Convicted fraudster Tom Petters asked a court Friday to throw out his 50-year prison sentence, after claiming that his attorney in 2008 failed to tell him that U.S. prosecutors had once offered him a 30-year deal in exchange for a guilty plea.

In his complaint filed ­Friday, Petters, 55, said the court should regard his sentence as “unlawful and unconstitutional” and that his conviction should be vacated. He asked that new plea and sentencing hearings be conducted.

In an affidavit filed in U.S. District Court, Petters said he learned of the 30-year plea offer only after his April 2010 conviction for his role in the $3.65 billion Ponzi scheme.

At that time, Petters said he learned that Assistant U.S. Attorney John Marti had spoken to his attorney, Jon Hopeman, twice in October 2008 and offered the plea deal. The offer was never conveyed to him, he said.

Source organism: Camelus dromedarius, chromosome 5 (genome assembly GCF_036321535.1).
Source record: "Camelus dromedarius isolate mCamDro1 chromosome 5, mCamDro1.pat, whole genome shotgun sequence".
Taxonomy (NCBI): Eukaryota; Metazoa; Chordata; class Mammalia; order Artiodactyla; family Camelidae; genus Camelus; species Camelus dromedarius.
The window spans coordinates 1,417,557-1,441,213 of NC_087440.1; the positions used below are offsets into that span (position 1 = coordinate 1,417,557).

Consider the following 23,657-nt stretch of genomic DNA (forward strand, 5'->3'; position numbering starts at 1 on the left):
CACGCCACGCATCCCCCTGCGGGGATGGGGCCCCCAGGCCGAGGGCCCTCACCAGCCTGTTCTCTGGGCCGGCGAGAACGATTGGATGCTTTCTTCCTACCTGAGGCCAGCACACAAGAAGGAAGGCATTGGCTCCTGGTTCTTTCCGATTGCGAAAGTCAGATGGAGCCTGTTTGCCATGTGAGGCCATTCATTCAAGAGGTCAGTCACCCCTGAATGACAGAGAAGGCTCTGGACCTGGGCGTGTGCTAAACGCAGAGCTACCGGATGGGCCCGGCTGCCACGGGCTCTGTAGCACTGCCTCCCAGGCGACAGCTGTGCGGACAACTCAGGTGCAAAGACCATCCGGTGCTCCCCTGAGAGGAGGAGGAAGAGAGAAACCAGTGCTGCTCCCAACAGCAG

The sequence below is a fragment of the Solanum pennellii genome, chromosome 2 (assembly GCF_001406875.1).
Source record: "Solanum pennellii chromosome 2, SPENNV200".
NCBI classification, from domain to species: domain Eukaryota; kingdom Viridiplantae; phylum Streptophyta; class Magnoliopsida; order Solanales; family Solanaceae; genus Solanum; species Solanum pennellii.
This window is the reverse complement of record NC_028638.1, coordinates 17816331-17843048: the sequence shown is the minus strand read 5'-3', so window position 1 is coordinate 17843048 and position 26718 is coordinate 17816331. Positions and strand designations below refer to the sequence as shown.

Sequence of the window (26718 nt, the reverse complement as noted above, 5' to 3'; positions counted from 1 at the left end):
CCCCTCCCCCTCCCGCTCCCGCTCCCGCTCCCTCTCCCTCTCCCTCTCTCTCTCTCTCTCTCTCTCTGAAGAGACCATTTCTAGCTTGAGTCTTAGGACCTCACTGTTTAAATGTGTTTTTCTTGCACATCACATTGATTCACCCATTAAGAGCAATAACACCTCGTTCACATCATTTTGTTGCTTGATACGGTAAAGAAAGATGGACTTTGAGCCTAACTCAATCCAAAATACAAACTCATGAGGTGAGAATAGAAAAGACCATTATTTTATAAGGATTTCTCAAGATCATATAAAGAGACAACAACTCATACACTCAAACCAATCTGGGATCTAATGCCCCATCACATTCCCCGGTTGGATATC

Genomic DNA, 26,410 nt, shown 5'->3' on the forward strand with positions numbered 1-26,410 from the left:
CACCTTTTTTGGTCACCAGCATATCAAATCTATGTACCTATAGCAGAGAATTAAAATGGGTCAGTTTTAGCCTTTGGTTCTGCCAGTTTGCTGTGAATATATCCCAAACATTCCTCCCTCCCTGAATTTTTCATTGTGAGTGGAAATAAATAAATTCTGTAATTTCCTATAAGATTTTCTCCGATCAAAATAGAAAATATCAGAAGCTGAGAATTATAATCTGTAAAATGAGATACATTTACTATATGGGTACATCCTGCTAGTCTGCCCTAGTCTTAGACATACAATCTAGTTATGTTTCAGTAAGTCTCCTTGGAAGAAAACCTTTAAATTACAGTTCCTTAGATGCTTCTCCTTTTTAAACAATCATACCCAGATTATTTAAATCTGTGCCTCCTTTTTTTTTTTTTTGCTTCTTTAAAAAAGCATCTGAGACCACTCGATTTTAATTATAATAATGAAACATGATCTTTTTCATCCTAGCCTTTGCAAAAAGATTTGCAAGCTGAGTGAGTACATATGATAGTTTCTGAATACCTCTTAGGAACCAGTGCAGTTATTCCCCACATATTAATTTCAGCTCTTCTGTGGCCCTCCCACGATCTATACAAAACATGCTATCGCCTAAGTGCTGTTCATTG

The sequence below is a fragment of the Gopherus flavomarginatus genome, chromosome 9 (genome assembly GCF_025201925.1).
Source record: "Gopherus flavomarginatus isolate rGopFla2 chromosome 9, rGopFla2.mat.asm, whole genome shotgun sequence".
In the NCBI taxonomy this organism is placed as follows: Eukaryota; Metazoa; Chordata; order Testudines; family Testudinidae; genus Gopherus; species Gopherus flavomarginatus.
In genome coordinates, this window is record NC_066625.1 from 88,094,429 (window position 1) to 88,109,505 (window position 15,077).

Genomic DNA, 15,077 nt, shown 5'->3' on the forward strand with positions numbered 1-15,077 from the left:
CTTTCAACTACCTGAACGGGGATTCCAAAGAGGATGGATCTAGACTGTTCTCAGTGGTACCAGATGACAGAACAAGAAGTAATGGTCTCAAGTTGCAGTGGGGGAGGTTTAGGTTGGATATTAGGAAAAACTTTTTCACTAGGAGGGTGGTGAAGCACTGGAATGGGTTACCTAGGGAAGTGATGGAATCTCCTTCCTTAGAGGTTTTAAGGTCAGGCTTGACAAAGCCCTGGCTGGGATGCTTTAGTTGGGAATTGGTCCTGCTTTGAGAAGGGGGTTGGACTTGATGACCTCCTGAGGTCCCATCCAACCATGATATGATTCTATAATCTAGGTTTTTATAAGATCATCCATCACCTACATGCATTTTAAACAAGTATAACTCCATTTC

Instead Hopeman met with Petters in December 2008 and allegedly told him that he “had received no plea offer from the government,” court documents said. Later that month, Hopeman allegedly met with Marti in person and refused the plea offer, saying that “As a matter of personal pride, I did not believe that I could advise Mr. Petters to plead guilty to a 30 year cap. … This suggested that 30 years was an appropriate sentence. … My professional integrity would not allow him to do so.”

Petters was convicted and sentenced to 50 years in prison. He is serving his time in the Leavenworth penitentiary in Kansas.

In his affidavit Friday, Petters said: “If Mr. Hopeman had informed me of the government’s offer in a timely fashion and before trial, I would have accepted the offer and pleaded guilty.”